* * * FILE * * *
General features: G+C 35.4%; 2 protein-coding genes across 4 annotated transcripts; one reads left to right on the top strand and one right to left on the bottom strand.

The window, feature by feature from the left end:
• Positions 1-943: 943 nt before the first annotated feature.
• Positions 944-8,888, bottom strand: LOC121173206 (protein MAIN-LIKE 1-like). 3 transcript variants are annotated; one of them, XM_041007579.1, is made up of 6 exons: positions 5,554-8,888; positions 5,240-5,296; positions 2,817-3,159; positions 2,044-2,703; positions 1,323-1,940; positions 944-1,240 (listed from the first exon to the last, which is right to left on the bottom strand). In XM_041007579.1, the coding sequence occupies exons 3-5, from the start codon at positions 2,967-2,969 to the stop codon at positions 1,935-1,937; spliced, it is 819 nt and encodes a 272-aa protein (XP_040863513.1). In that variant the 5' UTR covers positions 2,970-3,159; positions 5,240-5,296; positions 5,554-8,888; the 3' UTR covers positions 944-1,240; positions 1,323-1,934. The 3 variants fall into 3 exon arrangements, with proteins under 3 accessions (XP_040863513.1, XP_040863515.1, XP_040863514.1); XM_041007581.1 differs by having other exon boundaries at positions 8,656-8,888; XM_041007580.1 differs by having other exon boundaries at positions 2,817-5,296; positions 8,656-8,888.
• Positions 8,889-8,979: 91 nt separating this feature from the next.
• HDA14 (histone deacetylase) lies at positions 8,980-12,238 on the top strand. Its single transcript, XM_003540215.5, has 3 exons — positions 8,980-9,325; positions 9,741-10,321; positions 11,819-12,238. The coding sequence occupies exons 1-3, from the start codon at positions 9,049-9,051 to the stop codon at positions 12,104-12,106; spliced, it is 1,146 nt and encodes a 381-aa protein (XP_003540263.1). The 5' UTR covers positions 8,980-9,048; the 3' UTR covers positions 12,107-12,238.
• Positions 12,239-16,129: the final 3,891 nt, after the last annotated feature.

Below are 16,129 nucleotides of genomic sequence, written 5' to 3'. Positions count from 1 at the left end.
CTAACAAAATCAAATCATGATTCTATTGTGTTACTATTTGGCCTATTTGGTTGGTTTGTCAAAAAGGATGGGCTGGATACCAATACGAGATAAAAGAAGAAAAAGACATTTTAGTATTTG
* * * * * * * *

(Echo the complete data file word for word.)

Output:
General features: G+C 35.4%; 2 protein-coding genes across 4 annotated transcripts; one reads left to right on the top strand and one right to left on the bottom strand.

The window, feature by feature from the left end:
• Positions 1-943: 943 nt before the first annotated feature.
• Positions 944-8,888, bottom strand: LOC121173206 (protein MAIN-LIKE 1-like). 3 transcript variants are annotated; one of them, XM_041007579.1, is made up of 6 exons: positions 5,554-8,888; positions 5,240-5,296; positions 2,817-3,159; positions 2,044-2,703; positions 1,323-1,940; positions 944-1,240 (listed from the first exon to the last, which is right to left on the bottom strand). In XM_041007579.1, the coding sequence occupies exons 3-5, from the start codon at positions 2,967-2,969 to the stop codon at positions 1,935-1,937; spliced, it is 819 nt and encodes a 272-aa protein (XP_040863513.1). In that variant the 5' UTR covers positions 2,970-3,159; positions 5,240-5,296; positions 5,554-8,888; the 3' UTR covers positions 944-1,240; positions 1,323-1,934. The 3 variants fall into 3 exon arrangements, with proteins under 3 accessions (XP_040863513.1, XP_040863515.1, XP_040863514.1); XM_041007581.1 differs by having other exon boundaries at positions 8,656-8,888; XM_041007580.1 differs by having other exon boundaries at positions 2,817-5,296; positions 8,656-8,888.
• Positions 8,889-8,979: 91 nt separating this feature from the next.
• HDA14 (histone deacetylase) lies at positions 8,980-12,238 on the top strand. Its single transcript, XM_003540215.5, has 3 exons — positions 8,980-9,325; positions 9,741-10,321; positions 11,819-12,238. The coding sequence occupies exons 1-3, from the start codon at positions 9,049-9,051 to the stop codon at positions 12,104-12,106; spliced, it is 1,146 nt and encodes a 381-aa protein (XP_003540263.1). The 5' UTR covers positions 8,980-9,048; the 3' UTR covers positions 12,107-12,238.
• Positions 12,239-16,129: the final 3,891 nt, after the last annotated feature.

Below are 16,129 nucleotides of genomic sequence, written 5' to 3'. Positions count from 1 at the left end.
CTAACAAAATCAAATCATGATTCTATTGTGTTACTATTTGGCCTATTTGGTTGGTTTGTCAAAAAGGATGGGCTGGATACCAATACGAGATAAAAGAAGAAAAAGACATTTTAGTATTTG